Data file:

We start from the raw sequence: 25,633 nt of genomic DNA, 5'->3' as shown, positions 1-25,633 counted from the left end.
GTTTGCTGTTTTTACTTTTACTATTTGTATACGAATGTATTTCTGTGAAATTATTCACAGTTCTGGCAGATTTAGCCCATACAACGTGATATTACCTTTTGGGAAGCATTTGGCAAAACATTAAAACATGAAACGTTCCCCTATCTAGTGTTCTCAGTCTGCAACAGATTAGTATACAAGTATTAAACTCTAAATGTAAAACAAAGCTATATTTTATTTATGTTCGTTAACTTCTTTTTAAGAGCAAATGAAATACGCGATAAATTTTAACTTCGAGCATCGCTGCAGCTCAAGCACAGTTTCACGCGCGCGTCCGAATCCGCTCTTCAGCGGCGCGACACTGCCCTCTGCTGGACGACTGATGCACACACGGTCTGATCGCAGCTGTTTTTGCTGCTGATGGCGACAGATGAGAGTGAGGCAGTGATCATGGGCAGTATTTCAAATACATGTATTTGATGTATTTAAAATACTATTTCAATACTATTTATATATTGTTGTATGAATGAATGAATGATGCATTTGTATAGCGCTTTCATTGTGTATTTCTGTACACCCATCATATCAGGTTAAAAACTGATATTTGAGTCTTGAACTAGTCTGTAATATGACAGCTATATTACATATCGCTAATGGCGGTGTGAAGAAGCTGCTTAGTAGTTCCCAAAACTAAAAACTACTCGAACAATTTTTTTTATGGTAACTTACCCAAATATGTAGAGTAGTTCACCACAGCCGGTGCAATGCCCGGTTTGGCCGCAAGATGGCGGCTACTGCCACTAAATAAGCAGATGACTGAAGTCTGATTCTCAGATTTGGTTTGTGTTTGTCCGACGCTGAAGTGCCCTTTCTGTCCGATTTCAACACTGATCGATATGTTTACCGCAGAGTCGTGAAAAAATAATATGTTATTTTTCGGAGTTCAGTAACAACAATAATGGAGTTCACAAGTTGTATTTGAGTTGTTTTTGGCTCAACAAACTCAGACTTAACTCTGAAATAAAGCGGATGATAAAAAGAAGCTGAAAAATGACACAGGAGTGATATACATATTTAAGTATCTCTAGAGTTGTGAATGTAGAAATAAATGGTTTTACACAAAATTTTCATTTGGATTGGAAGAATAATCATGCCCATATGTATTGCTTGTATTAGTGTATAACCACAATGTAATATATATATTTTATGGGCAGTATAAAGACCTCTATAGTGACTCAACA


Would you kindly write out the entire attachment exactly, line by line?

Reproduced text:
We start from the raw sequence: 25,633 nt of genomic DNA, 5'->3' as shown, positions 1-25,633 counted from the left end.
GTTTGCTGTTTTTACTTTTACTATTTGTATACGAATGTATTTCTGTGAAATTATTCACAGTTCTGGCAGATTTAGCCCATACAACGTGATATTACCTTTTGGGAAGCATTTGGCAAAACATTAAAACATGAAACGTTCCCCTATCTAGTGTTCTCAGTCTGCAACAGATTAGTATACAAGTATTAAACTCTAAATGTAAAACAAAGCTATATTTTATTTATGTTCGTTAACTTCTTTTTAAGAGCAAATGAAATACGCGATAAATTTTAACTTCGAGCATCGCTGCAGCTCAAGCACAGTTTCACGCGCGCGTCCGAATCCGCTCTTCAGCGGCGCGACACTGCCCTCTGCTGGACGACTGATGCACACACGGTCTGATCGCAGCTGTTTTTGCTGCTGATGGCGACAGATGAGAGTGAGGCAGTGATCATGGGCAGTATTTCAAATACATGTATTTGATGTATTTAAAATACTATTTCAATACTATTTATATATTGTTGTATGAATGAATGAATGATGCATTTGTATAGCGCTTTCATTGTGTATTTCTGTACACCCATCATATCAGGTTAAAAACTGATATTTGAGTCTTGAACTAGTCTGTAATATGACAGCTATATTACATATCGCTAATGGCGGTGTGAAGAAGCTGCTTAGTAGTTCCCAAAACTAAAAACTACTCGAACAATTTTTTTTATGGTAACTTACCCAAATATGTAGAGTAGTTCACCACAGCCGGTGCAATGCCCGGTTTGGCCGCAAGATGGCGGCTACTGCCACTAAATAAGCAGATGACTGAAGTCTGATTCTCAGATTTGGTTTGTGTTTGTCCGACGCTGAAGTGCCCTTTCTGTCCGATTTCAACACTGATCGATATGTTTACCGCAGAGTCGTGAAAAAATAATATGTTATTTTTCGGAGTTCAGTAACAACAATAATGGAGTTCACAAGTTGTATTTGAGTTGTTTTTGGCTCAACAAACTCAGACTTAACTCTGAAATAAAGCGGATGATAAAAAGAAGCTGAAAAATGACACAGGAGTGATATACATATTTAAGTATCTCTAGAGTTGTGAATGTAGAAATAAATGGTTTTACACAAAATTTTCATTTGGATTGGAAGAATAATCATGCCCATATGTATTGCTTGTATTAGTGTATAACCACAATGTAATATATATATTTTATGGGCAGTATAAAGACCTCTATAGTGACTCAACA